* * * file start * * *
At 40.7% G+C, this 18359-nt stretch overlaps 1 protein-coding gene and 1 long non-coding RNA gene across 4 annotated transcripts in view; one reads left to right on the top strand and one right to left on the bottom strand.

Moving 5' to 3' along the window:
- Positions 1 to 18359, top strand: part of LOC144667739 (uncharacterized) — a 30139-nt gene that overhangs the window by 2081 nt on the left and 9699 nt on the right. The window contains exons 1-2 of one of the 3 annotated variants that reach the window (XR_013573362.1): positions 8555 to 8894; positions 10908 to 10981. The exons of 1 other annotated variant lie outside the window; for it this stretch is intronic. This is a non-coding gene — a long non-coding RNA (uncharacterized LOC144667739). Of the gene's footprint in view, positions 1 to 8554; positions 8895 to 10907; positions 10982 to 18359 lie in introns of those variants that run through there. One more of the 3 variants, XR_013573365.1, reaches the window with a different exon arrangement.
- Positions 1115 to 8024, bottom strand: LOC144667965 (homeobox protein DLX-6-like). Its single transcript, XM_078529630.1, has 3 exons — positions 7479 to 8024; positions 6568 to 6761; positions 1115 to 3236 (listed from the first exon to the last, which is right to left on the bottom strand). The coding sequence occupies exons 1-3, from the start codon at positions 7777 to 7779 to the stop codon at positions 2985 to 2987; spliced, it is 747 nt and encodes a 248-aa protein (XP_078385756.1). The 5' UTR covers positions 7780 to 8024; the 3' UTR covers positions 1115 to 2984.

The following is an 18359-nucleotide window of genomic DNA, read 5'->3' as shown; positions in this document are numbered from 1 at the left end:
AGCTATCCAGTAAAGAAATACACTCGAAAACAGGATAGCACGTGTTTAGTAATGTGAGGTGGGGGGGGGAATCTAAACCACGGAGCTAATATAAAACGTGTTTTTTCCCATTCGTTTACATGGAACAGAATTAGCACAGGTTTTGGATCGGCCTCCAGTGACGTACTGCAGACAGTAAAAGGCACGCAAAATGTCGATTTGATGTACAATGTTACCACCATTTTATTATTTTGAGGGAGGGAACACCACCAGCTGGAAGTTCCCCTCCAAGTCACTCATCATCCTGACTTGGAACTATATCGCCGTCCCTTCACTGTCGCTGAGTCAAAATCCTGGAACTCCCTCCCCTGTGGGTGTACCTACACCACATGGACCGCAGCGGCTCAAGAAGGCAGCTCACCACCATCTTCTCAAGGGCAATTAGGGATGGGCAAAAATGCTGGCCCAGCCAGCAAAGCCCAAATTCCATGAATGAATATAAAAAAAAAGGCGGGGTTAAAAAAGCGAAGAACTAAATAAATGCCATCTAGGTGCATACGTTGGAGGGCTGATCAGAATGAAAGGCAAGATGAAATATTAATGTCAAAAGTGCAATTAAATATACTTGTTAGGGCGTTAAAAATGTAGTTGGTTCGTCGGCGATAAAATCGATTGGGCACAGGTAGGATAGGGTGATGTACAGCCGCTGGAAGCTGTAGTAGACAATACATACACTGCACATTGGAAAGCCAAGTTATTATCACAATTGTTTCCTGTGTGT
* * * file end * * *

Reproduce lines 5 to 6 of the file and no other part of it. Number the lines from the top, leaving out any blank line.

The following is an 18359-nucleotide window of genomic DNA, read 5'->3' as shown; positions in this document are numbered from 1 at the left end:
AGCTATCCAGTAAAGAAATACACTCGAAAACAGGATAGCACGTGTTTAGTAATGTGAGGTGGGGGGGGGAATCTAAACCACGGAGCTAATATAAAACGTGTTTTTTCCCATTCGTTTACATGGAACAGAATTAGCACAGGTTTTGGATCGGCCTCCAGTGACGTACTGCAGACAGTAAAAGGCACGCAAAATGTCGATTTGATGTACAATGTTACCACCATTTTATTATTTTGAGGGAGGGAACACCACCAGCTGGAAGTTCCCCTCCAAGTCACTCATCATCCTGACTTGGAACTATATCGCCGTCCCTTCACTGTCGCTGAGTCAAAATCCTGGAACTCCCTCCCCTGTGGGTGTACCTACACCACATGGACCGCAGCGGCTCAAGAAGGCAGCTCACCACCATCTTCTCAAGGGCAATTAGGGATGGGCAAAAATGCTGGCCCAGCCAGCAAAGCCCAAATTCCATGAATGAATATAAAAAAAAAGGCGGGGTTAAAAAAGCGAAGAACTAAATAAATGCCATCTAGGTGCATACGTTGGAGGGCTGATCAGAATGAAAGGCAAGATGAAATATTAATGTCAAAAGTGCAATTAAATATACTTGTTAGGGCGTTAAAAATGTAGTTGGTTCGTCGGCGATAAAATCGATTGGGCACAGGTAGGATAGGGTGATGTACAGCCGCTGGAAGCTGTAGTAGACAATACATACACTGCACATTGGAAAGCCAAGTTATTATCACAATTGTTTCCTGTGTGT